Mar 23, 2023
BOE No Longer Expects UK Living Standards to Fall This Year
(Bloomberg) -- UK living standards will remain flat this year, according to the Bank of England, rather than sliding as previously expected.
In a relief for cash-strapped households, the central bank said lower inflation and increased government help with energy bills announced in last week’s budget could help support real disposable incomes.
The judgment will come as a relief to Prime Minister Rishi Sunak, who has vowed to boost growth in an effort to increase prosperity and keep a lid on public borrowing. Signs of sticky inflation and weak consumer sentiment were making his task increasingly tricky.
In early February, the rate-setting Monetary Policy Committee had predicted a 1.3% fall in real incomes in the year to mid-2023, as rising wages failed to keep up with red-hot inflation.
But on Thursday, as it announced another 25 basis-point hike in the base rate to 4.25%, the MPC said incomes could “remain broadly flat in the near term, rather than falling significantly.”
Policymakers attributed this to a tight labor market – the BOE now expects unemployment to remain flat in the second quarter of 2023 rather than rising – and an extended government Energy Price Guarantee which will cap household bills at £2,500 ($3,070), minutes of their latest meeting show.
Strength in the labor market was also reported by the BOE’s network of agents, who communicate with businesses around the country.
In their latest report, also published on Thursday, the agents said firms expected to “keep headcount stable” in most cases or to reduce hours if demand fell, rather than letting staff go.
That’s a response to the hiring difficulties many of them have faced since the pandemic.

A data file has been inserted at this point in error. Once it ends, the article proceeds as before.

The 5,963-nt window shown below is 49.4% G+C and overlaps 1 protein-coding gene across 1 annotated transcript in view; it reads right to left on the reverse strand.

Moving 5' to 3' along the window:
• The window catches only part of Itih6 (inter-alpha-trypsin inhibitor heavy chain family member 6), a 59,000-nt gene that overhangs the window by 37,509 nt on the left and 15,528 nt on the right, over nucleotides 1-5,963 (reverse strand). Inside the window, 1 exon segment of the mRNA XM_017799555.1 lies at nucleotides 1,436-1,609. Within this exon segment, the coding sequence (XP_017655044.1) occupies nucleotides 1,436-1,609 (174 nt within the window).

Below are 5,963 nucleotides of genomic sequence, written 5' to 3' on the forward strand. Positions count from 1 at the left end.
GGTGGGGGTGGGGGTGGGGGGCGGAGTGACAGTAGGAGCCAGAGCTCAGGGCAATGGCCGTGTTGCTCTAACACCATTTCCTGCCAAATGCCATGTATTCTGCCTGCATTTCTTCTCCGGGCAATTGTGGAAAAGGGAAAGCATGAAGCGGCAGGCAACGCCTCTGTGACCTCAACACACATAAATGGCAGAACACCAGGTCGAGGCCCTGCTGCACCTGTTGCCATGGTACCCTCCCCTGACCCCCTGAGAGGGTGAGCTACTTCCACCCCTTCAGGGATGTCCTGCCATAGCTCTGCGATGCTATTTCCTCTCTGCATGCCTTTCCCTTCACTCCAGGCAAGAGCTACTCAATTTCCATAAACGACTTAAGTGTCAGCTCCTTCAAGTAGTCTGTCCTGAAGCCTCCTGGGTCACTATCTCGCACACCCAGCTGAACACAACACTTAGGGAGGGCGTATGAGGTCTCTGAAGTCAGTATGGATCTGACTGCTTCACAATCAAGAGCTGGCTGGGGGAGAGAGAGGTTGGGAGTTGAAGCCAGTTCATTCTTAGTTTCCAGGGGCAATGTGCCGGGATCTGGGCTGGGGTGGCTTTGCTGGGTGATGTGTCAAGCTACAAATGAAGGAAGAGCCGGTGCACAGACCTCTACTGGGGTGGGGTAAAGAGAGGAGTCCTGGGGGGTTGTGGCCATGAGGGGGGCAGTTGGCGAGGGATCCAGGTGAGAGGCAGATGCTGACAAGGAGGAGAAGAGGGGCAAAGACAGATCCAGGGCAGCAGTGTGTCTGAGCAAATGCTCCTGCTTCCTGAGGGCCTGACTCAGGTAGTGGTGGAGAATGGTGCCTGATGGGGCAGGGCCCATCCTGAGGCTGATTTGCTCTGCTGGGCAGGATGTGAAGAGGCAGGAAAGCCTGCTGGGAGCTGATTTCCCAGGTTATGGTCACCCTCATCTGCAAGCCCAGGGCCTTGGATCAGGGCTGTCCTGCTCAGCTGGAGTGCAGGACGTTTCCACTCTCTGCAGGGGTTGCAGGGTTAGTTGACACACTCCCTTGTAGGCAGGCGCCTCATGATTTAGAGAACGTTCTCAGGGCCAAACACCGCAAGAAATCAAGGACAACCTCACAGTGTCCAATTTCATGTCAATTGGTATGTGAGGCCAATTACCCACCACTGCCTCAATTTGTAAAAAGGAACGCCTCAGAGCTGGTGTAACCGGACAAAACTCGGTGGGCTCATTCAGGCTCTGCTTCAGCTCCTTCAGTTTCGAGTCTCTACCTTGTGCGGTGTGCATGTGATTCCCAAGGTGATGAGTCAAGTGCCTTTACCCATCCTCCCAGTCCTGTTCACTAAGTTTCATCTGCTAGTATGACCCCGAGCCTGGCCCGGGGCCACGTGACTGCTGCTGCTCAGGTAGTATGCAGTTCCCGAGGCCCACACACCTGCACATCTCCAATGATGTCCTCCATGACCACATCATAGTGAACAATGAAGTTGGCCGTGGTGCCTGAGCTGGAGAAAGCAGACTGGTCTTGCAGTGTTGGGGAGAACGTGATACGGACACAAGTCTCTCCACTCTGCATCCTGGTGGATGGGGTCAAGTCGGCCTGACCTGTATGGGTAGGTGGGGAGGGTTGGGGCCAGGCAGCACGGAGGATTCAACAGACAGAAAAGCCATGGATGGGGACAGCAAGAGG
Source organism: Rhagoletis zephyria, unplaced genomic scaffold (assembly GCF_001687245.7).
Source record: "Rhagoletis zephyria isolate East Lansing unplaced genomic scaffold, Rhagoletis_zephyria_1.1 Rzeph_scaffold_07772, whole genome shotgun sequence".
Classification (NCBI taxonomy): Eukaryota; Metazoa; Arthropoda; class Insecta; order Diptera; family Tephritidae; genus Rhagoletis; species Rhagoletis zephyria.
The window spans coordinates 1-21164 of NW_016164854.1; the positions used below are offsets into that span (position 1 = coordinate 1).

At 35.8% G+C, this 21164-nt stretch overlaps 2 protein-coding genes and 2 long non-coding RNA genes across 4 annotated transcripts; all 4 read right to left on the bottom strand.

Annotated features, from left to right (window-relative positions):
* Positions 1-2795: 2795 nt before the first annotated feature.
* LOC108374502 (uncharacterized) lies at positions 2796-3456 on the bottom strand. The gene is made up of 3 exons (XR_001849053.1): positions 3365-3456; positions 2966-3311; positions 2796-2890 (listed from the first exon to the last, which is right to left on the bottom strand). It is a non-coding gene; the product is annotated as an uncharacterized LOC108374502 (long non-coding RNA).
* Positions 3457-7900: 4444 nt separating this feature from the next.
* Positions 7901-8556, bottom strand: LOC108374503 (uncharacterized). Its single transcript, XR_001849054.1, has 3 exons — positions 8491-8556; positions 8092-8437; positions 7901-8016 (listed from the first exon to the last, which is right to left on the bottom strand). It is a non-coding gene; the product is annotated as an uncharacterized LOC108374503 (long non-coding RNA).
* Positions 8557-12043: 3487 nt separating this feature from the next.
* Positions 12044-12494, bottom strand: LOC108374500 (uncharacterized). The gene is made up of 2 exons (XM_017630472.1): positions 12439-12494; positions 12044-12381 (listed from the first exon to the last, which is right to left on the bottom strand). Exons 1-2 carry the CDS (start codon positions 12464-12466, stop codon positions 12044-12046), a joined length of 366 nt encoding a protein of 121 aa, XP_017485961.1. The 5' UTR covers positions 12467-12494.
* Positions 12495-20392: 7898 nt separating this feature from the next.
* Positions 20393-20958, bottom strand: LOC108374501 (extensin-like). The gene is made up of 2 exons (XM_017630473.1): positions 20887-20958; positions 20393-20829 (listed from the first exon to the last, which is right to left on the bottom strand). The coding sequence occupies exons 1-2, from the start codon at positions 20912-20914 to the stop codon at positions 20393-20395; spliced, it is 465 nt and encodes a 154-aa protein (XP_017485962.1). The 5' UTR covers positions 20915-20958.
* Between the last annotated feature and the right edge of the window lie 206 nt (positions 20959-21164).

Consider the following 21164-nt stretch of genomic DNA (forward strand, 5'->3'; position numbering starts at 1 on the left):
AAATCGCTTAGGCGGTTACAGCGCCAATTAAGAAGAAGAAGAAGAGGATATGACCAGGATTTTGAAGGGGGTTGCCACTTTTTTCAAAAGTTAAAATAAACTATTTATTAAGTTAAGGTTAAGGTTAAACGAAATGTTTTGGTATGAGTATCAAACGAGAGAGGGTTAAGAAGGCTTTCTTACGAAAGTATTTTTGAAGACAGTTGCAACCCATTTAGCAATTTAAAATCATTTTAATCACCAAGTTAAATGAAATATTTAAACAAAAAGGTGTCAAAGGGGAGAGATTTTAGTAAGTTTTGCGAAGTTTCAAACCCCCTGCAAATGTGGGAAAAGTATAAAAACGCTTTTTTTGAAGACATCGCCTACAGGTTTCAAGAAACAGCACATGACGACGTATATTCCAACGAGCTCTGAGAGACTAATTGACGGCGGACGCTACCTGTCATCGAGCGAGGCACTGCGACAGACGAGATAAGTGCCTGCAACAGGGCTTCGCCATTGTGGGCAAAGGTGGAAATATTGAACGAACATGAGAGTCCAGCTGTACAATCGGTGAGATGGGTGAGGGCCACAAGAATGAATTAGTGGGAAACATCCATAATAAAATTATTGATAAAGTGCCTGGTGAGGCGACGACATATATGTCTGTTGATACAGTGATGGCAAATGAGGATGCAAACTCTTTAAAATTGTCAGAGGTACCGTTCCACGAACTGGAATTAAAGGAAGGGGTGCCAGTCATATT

Stability in incomes would be welcomed by households and retailers alike. BOE agents said shops were seeing “solid demand for lower-priced goods” while customers were “switching down to the discount chains.”
Clothing retailers were “having increasingly to resort to discounting,” the agents added, while demand for durable goods such as furniture and household appliances was “weak.”
But consumers and markets may remain skeptical about the Bank’s forecasts of lower inflation. The latest CPI reading for February, published this week, hit 10.4% at a time when economists widely expected inflation to fall into the single digits for the first time since last August.
Consumer confidence, as measured by data firm GfK, rose in February but was still well below historic trend levels.
The BOE last month expected inflation of 8.5% in the second quarter of 2023, but said in the latest minutes that it was now forecasting “a lower rate than had been anticipated.”
This was “due largely to developments in administered energy prices,” it said, as the Energy Price Guarantee will now be extended for a further three months until July.
The extension brings down the second quarter’s inflation forecast by one percentage point, all else equal, the Bank said. It added that other measures announced in the budget, such as the freezing of fuel duty, “had contributed a further one-third percentage points of downside news to the inflation forecast, from April.”
Falling household income has also been weighing on the manufacturing and construction sectors, as demand for goods has slipped and activity in the housing market has slowed.
The Bank’s agents reported that demand for cheaper products was weighing on manufacturers’ revenues, while larger house builders were slowing build rates “in response to weaker demand.”
But in a boost for Chancellor Jeremy Hunt, who last week announced further tax reliefs on business investment in an effort to encourage productivity, the agents said investment intentions had improved.
Businesses were motivated “by a desire to increase automation in light of high labor costs,” the Bank said, while digitization was high on the agenda “to improve operational efficiency and competitiveness.”
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